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-   -   Dragon Age as a Spiritual Successor to Baldur's Gate (http://www.rpgwatch.com/forums/showthread.php?t=11757)

Thaurin November 3rd, 2010 22:49

Dragon Age as a Spiritual Successor to Baldur's Gate
 
The subject suggests a long essay, and perhaps it warrants this, but I'm taking time that I was using to play Dragon Ago to write this. :) Maybe some other time.

I remembered that there were people that were angry about the whole "Dragon Age being a spiritual successor to Baldur's Gate" claim. I've been playing it for about 30 hours now, I guess, with three different characters. I don't understand the anger. I think Dragon Age is probably better than Baldur's Gate! You don't have world freedom, but there is plenty to discover, decisions to make, intricate inter-party relationships, tons of items, a good story and real role-playing opportunities! So what's the problem? Tactical gameplay? I think there's enough in Dragon Age, and maybe too much in Baldur's Gate. In any case, I think Dragon Age is a pretty damn good spiritual successor.

And I'm playing this on Xbox 360, even.

txa1265 November 4th, 2010 02:40

I think the general consensus was that while Dragon Age was a good game, aside from graphics and other tech-centric stuff … everything Dragon Age does, Baldur's Gate 1&2 did better. Particularly all of the RPG mechanics.

DA is still head and shoulders better than almost any other RPG released in recent years, IMO.

JemyM November 4th, 2010 07:21

If BG and DA should be compared I would go light on comparing the character system because a such comparison suggests that if a CRPG do not license an expensive pnp system they can't compete.

Beyond games that uses a licensed pnp system I do not think there are any cRPG's that manages to get near the pnp classics, and BG and NWN are the only titles that tried to implement the entire system. NWN is pushed as not only a game, but a computer roleplaying system and as a such it's probably the most advanced CRPG out there. KOTOR naturally had a very strong system but that was made out of the Star Wars d20 system. At that point they already had the core d20 thanks to NWN. Perhaps Fallout can be mentioned but it's only inspired by GURPS. Vampire: Bloodlines do not really use the WoD system as far as I concern.

Dragon Age is one of the heaviest systems I have seen when it comes to a CRPG exclusive.

JDR13 November 4th, 2010 08:49

Quote:

Originally Posted by txa1265 (Post 1061032513)
while Dragon Age was a good game, aside from graphics and other tech-centric stuff … everything Dragon Age does, Baldur's Gate 1&2 did better.


This :)

….

skavenhorde November 4th, 2010 10:08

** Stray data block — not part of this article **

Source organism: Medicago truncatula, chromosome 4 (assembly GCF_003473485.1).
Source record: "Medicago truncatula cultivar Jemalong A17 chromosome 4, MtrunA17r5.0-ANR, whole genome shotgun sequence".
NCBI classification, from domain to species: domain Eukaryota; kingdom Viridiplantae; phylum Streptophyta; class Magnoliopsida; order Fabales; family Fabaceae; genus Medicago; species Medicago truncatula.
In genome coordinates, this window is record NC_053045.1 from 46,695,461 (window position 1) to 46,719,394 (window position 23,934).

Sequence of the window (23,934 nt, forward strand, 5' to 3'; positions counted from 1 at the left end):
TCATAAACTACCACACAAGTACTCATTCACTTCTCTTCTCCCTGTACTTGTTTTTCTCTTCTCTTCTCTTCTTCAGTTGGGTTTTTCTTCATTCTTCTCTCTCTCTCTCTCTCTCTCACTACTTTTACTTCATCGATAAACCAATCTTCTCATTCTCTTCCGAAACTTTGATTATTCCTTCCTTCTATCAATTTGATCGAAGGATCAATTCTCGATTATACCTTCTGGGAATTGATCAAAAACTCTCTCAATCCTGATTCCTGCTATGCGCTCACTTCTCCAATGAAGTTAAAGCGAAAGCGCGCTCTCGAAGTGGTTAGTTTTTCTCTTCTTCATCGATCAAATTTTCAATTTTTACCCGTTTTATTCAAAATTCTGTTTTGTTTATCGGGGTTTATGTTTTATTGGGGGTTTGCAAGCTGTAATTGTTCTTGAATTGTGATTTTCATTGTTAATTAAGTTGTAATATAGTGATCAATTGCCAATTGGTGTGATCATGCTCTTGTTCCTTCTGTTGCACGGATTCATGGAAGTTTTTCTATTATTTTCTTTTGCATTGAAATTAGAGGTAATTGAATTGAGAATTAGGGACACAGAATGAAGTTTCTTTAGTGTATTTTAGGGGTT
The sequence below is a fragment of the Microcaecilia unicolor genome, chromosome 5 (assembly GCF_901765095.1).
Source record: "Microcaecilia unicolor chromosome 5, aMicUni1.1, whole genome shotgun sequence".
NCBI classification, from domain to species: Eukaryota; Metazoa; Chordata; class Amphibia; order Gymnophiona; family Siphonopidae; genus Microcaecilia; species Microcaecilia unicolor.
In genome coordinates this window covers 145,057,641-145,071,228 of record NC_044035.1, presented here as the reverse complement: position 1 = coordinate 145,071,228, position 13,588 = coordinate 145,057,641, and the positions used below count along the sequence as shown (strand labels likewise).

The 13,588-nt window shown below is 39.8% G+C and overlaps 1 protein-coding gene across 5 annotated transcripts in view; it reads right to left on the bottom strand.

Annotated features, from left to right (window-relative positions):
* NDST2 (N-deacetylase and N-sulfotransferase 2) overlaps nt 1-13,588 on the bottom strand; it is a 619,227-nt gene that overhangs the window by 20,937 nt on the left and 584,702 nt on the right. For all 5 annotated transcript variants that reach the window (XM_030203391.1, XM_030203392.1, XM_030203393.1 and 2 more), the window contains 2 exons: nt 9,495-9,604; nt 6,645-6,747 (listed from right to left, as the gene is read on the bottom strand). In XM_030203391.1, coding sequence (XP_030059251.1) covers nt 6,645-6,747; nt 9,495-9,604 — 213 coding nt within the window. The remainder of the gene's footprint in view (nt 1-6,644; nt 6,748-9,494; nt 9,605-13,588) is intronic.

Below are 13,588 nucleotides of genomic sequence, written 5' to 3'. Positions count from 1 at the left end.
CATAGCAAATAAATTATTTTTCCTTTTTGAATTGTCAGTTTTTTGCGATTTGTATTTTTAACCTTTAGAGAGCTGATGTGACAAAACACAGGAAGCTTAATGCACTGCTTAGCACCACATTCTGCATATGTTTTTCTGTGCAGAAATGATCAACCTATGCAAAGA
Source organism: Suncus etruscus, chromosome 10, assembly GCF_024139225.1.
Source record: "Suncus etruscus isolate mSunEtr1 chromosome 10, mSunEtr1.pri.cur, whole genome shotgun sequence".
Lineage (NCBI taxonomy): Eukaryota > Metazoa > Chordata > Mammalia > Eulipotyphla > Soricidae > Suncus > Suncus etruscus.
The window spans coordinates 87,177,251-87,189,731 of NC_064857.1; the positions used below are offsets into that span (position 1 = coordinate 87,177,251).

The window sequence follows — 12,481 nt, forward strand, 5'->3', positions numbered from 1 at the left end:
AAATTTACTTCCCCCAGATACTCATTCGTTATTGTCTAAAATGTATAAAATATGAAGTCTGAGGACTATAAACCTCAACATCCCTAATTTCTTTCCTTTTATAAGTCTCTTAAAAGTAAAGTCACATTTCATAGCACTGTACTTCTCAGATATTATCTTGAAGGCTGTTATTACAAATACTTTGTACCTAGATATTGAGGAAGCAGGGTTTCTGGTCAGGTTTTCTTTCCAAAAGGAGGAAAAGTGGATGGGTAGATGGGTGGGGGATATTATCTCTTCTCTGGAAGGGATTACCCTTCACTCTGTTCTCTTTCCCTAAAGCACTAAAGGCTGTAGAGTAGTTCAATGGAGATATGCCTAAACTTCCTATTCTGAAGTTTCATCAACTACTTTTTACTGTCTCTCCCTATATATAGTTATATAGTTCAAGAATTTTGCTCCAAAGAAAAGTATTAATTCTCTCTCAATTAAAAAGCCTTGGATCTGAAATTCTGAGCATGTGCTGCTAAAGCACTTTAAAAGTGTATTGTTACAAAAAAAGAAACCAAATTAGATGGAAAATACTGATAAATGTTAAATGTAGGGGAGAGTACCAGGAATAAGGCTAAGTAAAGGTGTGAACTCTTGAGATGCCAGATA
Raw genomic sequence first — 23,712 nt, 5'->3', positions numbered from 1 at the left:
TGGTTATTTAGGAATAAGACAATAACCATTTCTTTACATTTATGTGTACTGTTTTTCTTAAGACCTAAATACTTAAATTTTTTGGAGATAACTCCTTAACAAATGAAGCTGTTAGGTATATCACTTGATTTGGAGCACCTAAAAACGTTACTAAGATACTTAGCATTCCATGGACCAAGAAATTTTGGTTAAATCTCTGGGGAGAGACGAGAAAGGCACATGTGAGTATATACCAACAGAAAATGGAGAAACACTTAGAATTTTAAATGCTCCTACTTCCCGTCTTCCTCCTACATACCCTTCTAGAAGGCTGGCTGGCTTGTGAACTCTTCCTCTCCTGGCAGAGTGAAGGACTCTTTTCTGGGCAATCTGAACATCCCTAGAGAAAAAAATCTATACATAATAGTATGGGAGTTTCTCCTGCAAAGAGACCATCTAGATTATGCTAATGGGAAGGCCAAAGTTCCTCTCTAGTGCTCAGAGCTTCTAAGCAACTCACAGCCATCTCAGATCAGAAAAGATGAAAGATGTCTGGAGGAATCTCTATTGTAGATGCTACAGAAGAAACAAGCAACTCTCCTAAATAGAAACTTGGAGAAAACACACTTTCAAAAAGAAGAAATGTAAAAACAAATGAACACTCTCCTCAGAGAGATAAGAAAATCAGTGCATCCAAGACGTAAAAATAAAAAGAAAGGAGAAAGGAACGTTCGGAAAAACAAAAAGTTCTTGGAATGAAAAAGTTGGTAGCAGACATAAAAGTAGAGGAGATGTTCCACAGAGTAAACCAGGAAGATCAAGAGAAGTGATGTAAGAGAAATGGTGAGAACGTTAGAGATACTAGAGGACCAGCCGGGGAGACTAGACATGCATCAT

Even the acting? Come on, you have to give credit where credit is due. The voice acting was topnotch.

Agreed with everything else except for the acting and of course the cut-scenes.

JDR13 November 4th, 2010 11:27

Well it's hard to compare things that didn't really exist in games back then, or were limited due to technology. Of course most things related to presentation, ie voice acting and cutscenes, are going to be better in a game from 2009, vs 1998-2001.

The one thing I'll give DA credit for is party interaction, it was definitely superior in that aspect.

Maylander November 4th, 2010 11:38

DA is, without a doubt, one of the best RPGs I've played in recent years. BG2, however, is my all time favorite.

skavenhorde November 4th, 2010 11:44

True and the parts that we're voiced were pretty good. Loved David Warner as Jon Irenicus, Quayle and of course Minsc. Minsc is always controversial, but I loved that character. Maybe had something to do with his obsession with rodents ;)

Although Edwin, Dynaheir and even Imoen were annoying. Though I wasn't annoyed as most people with Imoen. Don't know whether it was the voice actor or the lines, but they we're definitely on my least favorite list. I cringed every time they had something to say :)

Alrik Fassbauer November 4th, 2010 12:07

I must say … I found no resemblence to Baldur's Gate at all. Everything in DA ist so much … different.

The only "succession" I see is the rules system. Which looks to me like a direct rip-off of (A)D&D.

To me, both are very different game - with only the mechanics being similar (to me, as someone who clearly isn't an insider to (A)D&D ).

Hence, I just don't see this claim fitting.

Thaurin November 4th, 2010 12:14

Quote:

Originally Posted by JDR13 (Post 1061032567)
The one thing I'll give DA credit for is party interaction, it was definitely superior in that aspect.

Yes, this. I was searching for a non-presentation thing that DA:O does better. The banter between party members is really well-done. The dog (that I lovingly named Barf) is awesome, too.